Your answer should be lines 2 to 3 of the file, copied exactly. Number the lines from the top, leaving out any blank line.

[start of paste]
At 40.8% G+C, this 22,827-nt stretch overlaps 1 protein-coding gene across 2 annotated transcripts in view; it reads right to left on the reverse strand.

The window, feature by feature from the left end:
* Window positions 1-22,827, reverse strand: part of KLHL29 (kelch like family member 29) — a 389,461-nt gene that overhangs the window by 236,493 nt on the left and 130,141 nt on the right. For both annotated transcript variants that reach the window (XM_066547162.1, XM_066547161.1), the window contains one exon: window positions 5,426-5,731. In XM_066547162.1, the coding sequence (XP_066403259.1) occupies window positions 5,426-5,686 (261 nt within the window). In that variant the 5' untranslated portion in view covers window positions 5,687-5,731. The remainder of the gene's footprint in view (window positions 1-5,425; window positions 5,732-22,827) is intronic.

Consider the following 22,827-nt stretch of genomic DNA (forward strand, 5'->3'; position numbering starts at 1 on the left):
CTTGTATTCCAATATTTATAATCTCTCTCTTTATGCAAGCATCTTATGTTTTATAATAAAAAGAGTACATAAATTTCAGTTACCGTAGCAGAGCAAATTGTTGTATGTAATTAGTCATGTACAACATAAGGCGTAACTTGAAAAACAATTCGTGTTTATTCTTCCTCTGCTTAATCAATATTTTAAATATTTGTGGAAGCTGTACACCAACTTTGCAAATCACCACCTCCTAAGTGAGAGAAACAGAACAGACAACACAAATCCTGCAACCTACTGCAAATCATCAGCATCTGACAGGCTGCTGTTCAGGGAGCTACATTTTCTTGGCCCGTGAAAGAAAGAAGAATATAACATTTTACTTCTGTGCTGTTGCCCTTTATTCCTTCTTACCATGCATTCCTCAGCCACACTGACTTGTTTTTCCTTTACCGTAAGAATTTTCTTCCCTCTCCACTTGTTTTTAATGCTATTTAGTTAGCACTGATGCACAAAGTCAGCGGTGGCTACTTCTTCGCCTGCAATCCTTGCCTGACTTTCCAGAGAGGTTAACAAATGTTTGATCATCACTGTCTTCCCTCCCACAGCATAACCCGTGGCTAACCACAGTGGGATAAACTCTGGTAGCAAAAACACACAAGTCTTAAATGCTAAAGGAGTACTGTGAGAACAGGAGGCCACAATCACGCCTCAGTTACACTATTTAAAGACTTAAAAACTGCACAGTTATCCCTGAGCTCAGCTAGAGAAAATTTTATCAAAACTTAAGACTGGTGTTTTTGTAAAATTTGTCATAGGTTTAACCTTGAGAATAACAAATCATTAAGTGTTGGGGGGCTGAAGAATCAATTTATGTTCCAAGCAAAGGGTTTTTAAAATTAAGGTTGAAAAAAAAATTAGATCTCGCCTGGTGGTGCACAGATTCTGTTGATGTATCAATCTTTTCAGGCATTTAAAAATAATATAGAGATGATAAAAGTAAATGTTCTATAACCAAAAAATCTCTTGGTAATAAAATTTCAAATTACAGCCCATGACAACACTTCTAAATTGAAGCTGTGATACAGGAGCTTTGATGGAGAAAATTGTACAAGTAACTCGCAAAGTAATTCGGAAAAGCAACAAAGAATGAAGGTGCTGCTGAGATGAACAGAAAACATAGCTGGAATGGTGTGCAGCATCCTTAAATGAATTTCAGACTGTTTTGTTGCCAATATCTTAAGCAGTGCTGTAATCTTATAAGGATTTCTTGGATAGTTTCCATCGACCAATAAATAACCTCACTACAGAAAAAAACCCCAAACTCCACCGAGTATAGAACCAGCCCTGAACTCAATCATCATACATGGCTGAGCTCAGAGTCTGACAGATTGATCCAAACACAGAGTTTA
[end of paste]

The window, feature by feature from the left end:
* Window positions 1-22,827, reverse strand: part of KLHL29 (kelch like family member 29) — a 389,461-nt gene that overhangs the window by 236,493 nt on the left and 130,141 nt on the right. For both annotated transcript variants that reach the window (XM_066547162.1, XM_066547161.1), the window contains one exon: window positions 5,426-5,731. In XM_066547162.1, the coding sequence (XP_066403259.1) occupies window positions 5,426-5,686 (261 nt within the window). In that variant the 5' untranslated portion in view covers window positions 5,687-5,731. The remainder of the gene's footprint in view (window positions 1-5,425; window positions 5,732-22,827) is intronic.